The ARRL Headquarters Emergency Response Team is in monitoring status as Hurricane Michael heads for landfall this week on the Gulf Coast.
As of 1200 UTC, the National Hurricane Center (NHC) reported that Hurricane Michael was gaining strength while moving to the north-northwest at 12 MPH over the southeaster Gulf of Mexico. “Life-threatening storm surge, hurricane-force winds, and heavy rainfall is expected along the northeastern Gulf Coast,” the NHC advised. The storm was reported to be some 395 miles south of Panama City, Florida, with maximum sustained winds of 100 MPH, making it a Category 2 storm.
On its current forecast track, Michael will move across the eastern Gulf of Mexico through tonight, moving inland over the Florida Panhandle or Big Bend area on Wednesday, and then northeastward across the US southeast on Wednesday night and Thursday, the NHC said.
“As we get closer to Michael making landfall, updates from ARRL to the Sections in the storm’s path will continue,” ARRL Emergency Preparedness Manager Mike Corey, KI1U, said in a message to Field Organization leaders in the Northern Florida and Alabama Sections.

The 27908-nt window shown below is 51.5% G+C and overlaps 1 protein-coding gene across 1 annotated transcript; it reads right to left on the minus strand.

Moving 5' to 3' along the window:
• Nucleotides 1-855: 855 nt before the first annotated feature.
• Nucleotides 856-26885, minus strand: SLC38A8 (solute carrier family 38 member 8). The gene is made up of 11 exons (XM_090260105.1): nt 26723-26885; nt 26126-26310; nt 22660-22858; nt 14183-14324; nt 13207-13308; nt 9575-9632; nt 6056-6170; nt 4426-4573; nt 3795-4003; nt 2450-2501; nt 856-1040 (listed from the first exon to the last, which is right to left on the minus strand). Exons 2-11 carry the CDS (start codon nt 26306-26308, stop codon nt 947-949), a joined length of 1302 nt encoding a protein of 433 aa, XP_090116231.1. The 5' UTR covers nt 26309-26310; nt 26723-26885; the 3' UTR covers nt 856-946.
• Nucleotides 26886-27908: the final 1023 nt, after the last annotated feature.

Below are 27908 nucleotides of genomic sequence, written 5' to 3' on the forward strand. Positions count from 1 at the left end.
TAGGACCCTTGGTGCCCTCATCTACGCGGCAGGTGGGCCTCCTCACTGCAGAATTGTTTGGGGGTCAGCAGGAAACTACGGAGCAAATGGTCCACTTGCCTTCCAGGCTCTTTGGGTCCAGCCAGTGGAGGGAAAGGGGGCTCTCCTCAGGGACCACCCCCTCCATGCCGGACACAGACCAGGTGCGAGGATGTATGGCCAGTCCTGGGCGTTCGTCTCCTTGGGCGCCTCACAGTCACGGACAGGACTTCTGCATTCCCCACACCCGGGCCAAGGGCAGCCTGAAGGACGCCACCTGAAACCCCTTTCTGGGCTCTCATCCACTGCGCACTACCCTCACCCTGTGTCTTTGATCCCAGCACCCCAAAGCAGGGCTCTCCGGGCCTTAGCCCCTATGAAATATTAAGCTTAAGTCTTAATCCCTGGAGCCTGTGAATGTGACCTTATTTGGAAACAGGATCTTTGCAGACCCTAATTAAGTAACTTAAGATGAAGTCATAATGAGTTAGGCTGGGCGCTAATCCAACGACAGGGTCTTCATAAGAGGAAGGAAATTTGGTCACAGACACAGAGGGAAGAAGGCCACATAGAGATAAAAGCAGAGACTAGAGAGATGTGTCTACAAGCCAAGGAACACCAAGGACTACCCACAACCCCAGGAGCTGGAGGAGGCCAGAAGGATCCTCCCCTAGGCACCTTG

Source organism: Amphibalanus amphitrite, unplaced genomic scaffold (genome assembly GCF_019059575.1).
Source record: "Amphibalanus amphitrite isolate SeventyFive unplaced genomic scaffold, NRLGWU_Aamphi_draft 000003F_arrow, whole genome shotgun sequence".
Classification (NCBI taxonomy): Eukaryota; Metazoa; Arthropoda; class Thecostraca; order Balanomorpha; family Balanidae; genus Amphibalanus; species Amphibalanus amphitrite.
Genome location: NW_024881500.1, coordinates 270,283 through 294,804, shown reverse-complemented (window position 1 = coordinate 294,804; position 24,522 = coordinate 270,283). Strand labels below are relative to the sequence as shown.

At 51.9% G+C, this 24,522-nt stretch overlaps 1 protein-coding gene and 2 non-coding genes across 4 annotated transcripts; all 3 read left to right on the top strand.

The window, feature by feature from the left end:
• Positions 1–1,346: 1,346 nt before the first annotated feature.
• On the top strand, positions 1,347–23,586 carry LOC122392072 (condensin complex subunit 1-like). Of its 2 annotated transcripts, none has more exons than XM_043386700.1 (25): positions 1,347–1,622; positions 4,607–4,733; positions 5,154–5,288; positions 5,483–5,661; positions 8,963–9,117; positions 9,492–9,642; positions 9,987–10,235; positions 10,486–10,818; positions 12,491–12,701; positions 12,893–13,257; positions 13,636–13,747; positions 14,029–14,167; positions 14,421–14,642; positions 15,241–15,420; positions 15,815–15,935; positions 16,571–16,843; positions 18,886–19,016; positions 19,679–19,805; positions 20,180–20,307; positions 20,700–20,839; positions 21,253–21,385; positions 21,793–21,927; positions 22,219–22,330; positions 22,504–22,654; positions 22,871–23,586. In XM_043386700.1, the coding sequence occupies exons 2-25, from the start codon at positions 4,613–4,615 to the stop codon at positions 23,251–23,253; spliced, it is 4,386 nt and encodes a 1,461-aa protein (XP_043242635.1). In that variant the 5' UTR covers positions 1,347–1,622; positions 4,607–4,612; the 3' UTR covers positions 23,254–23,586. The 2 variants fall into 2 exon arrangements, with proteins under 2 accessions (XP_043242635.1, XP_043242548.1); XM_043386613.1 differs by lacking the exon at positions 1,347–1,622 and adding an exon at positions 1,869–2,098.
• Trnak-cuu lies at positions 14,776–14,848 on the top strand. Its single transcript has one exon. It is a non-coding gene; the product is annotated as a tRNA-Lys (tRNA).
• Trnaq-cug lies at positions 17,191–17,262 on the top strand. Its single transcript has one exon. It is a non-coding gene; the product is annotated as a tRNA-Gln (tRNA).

Corey said ARRL Headquarters is seeking information from Field Organization teams on current activation status, frequencies in use for response, and any requests such as Ham Aid equipment or liaison to national partners.
The Hurricane Watch Net (HWN) has announced tentative plans to activate on October 9 at 2100 UTC on both 14.325 and 7.268. The Voice over Internet Protocol (VoIP) Hurricane Net is planning to activate starting early on Wednesday, continuing into late Wednesday night or early Thursday morning. The Salvation Army Team Emergency Network (SATERN) Southern Territory SSB Net will activate on 7.265 MHz beginning on Wednesday at 1300 UTC, continuing until 0100 UTC on Thursday.
“As always, we prepare for the worst and hope for the best,” Corey said.
The Cuban Federation of Radio Amateurs has announced that emergency nets for Hurricane Michael are already active in Cuba on 40 and 80 meters. Announced frequencies are 7,110 kHz (primary) and 7,120 kHz (secondary), and 3,740 kHz (primary) and 3,740 kHz (secondary). Operation is expected to be on SSB and digital modes as required. The NHC said western Cuba could see 4 to 8 inches of rain, with isolated maximums of 12 inches. “This rainfall could lead to life-threatening flash floods and mudslides,” the NHC said.